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Iran’s nuclear chief reiterates Tehran’s ability — and unwillingness — to make bomb

Remarks come days after Revolutionary Guard threatens to turn New York into ‘hellish ruins’ through nuclear warheads it could mount on its long-range missiles

Mohammad Eslami, new head of Iran's nuclear agency (AEOI) talks on stage at the International Atomic Energy's (IAEA) General Conference in Vienna, Austria, September 20, 2021. (Lisa Leutner/ AP/ File)
Mohammad Eslami, new head of Iran's nuclear agency (AEOI) talks on stage at the International Atomic Energy's (IAEA) General Conference in Vienna, Austria, September 20, 2021. (Lisa Leutner/ AP/ File)

Iran could produce an atomic bomb, but is not interested in doing so, the head of the Atomic Energy Organization of Iran (AEOI), Mohammed Eslami, said Monday, according to a report by the semi-official Fars news agency.

Eslami did not elaborate on Tehran’s nuclear capabilities and appeared to be reiterating comments made last month by Kamal Kharazi, a top aide to Iranian Supreme Leader Ali Khamenei.

“As Mr. Kharazi mentioned, Iran has the technical ability to build an atomic bomb, but such a program is not on the agenda,” Eslami said, according to the report.

Kharazi said mid-July that Iran could “easily produce 90 percent enriched uranium,” adding: “It is no secret that we have the technical capabilities to manufacture a nuclear bomb, but we have no decision to do so.”

Eslami’s remarks Monday came after Iran’s Revolutionary Guard Corps on Saturday threatened to attack New York with nuclear warheads that it said it could mount on its long-range missiles.

“According to intelligence delivered to Israel… Iran has amassed sufficient material to build a nuclear bomb…  In case of a hostile measure by America… Iran [has] the ability to turn New York into a heap of rubble from Hell,” the IRGC said in a video published to a telegram channel affiliated with the group.

Meanwhile, AEOI spokesperson Behrouz Kamalvandi suggested on Monday that other countries should not invest resources in developing nuclear weapons as Tehran’s military might would render any threat “pointless,” according to a report by English language Iranian newspaper Iran Daily.

“Iran’s strategic potential and military power is deterrent enough to repel any foreign threats, thus rendering it pointless for the country to design and develop nuclear weapons,” Kamalvandi told the newspaper.

Spokesperson of the Atomic Energy Organization of Iran Behrouz Kamalvandi speaks in a press briefing in Tehran, Iran, July 7, 2019. (Ebrahim Noroozi/AP)

Iran is in the throes of negotiations to save a failing 2015 agreement it signed with world powers that was supposed to prevent it from producing a nuclear weapon. The so-called Joint Comprehensive Plan of Action (JCPOA) provided Iran with relief from sanctions in return for curbs on its nuclear program. It was signed between Iran and the US, Britain, France, Russia, China, and Germany.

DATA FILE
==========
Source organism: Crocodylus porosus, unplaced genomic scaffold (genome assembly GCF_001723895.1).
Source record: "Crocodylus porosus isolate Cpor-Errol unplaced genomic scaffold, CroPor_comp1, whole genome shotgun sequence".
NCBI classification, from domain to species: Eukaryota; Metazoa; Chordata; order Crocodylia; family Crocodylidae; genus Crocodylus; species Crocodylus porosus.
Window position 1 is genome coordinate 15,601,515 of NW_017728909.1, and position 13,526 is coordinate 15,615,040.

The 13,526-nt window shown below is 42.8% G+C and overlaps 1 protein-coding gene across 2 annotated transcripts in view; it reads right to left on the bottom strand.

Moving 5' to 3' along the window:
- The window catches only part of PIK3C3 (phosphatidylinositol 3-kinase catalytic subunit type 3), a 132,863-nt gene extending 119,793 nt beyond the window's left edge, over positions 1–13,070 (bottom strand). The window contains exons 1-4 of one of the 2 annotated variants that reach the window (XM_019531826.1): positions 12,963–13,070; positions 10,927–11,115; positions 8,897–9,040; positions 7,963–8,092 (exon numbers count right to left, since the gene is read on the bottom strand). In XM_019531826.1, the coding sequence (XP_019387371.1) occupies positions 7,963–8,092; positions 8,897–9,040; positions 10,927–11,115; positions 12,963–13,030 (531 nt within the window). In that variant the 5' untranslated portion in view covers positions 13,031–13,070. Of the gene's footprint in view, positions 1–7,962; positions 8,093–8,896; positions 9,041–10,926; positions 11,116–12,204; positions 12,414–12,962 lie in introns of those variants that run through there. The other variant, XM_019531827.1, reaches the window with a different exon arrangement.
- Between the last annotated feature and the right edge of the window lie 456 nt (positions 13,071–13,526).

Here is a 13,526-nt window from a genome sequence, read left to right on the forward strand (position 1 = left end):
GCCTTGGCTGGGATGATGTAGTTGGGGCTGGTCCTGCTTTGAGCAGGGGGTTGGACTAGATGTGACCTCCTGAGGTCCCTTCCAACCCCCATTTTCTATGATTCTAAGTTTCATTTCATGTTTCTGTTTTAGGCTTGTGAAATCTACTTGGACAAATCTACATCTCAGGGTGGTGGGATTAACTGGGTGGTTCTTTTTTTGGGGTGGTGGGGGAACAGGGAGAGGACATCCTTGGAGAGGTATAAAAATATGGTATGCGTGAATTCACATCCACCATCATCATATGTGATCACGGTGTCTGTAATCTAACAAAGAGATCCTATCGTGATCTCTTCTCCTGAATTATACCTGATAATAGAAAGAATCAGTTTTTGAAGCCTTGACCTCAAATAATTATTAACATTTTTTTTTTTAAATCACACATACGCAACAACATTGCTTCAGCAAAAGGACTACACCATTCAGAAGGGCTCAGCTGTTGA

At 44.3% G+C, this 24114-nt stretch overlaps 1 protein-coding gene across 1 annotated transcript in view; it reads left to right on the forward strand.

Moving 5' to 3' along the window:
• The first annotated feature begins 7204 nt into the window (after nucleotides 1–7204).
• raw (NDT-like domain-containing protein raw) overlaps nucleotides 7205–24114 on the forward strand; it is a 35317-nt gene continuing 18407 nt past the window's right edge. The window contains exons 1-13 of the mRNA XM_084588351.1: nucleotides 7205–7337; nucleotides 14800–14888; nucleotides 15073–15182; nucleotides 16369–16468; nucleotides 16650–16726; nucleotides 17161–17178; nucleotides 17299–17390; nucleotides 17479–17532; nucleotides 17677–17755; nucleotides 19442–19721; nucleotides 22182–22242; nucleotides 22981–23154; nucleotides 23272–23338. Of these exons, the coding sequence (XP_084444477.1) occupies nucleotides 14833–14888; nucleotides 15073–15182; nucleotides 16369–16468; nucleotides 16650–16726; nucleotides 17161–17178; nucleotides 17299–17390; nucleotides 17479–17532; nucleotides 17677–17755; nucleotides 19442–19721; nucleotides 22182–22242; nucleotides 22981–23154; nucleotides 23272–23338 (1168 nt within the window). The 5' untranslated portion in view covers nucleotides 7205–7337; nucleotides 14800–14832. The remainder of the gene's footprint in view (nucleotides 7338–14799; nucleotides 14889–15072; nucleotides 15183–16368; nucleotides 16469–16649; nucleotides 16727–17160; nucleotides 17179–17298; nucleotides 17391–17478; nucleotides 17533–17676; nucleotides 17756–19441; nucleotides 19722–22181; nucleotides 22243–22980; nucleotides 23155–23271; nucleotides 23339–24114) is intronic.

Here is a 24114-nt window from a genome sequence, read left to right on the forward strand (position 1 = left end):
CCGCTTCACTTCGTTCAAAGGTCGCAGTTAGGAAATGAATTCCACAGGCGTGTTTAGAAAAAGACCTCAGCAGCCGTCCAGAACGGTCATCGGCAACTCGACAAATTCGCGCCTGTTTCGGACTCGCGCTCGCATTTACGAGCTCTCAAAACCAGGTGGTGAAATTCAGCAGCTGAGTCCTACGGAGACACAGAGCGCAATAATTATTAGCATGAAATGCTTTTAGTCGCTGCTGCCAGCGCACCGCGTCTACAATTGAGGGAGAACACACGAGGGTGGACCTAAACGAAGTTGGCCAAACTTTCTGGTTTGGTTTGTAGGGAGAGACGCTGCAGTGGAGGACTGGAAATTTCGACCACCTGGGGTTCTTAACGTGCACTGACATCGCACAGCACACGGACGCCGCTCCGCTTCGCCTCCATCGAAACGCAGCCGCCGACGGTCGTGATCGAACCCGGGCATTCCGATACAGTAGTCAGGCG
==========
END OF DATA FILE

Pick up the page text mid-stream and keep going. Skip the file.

Deputy Secretary General of the European External Action Service (EEAS) Enrique Mora arrives at the Coburg Palace, venue of the Joint Comprehensive Plan of Action (JCPOA) meeting that aims at reviving the Iran nuclear deal, in Vienna on February 8, 2022. (Alex Halada / AFP)

However, in 2018, the US administration of Donald Trump pulled out of the pact — saying it did not go far enough to prevent Iran from producing nuclear weapons and also due to its concerns over Iran’s missile development program. Washington reimposed stiff sanctions on Iran, which responded by dropping many of its own commitments to the deal, ramping up its nuclear activities and in particular increasing uranium enrichment beyond the limits of the JCPOA.

European-sponsored talks to bring the US back into the JCPOA have stalled for months and another recent round of negotiations between Iran and the US in Qatar also failed to make progress.

Israel, which opposes a US return to the JCPOA, has threatened to act alone in striking Iranian facilities if it feels there is an existential threat to the Jewish state from Iran equipping itself with nuclear weapons.

During US President Joe Biden’s trip to the region in July, Biden and Prime Minister Yair Lapid signed a joint strategic declaration, in which the US vowed to use “all elements in its national power” to prevent Iran from obtaining nuclear weapons.

“The United States stresses that integral to this pledge is the commitment never to allow Iran to acquire a nuclear weapon, and that it is prepared to use all elements of its national power to ensure that outcome,” reads the text of the statement, officially known as the Jerusalem US-Israel Strategic Partnership Joint Declaration.

US President Joe Biden (L) and Israel’s caretaker Prime Minister Yair Lapid, smile after signing a security pledge in Jerusalem, on July 14, 2022. (Atef SAFADI / POOL / AFP)

Last week, Defense Minister Benny Gantz said Israel has the ability to cause serious damage to Iran’s nuclear program, and warned that reviving a 2015 pact with world powers to curb Iranian nuclear activities will only be a delaying tactic.

Tehran, meanwhile, claimed last week that Iranian authorities had arrested two Israeli spy networks operating in the country in two separate incidents.

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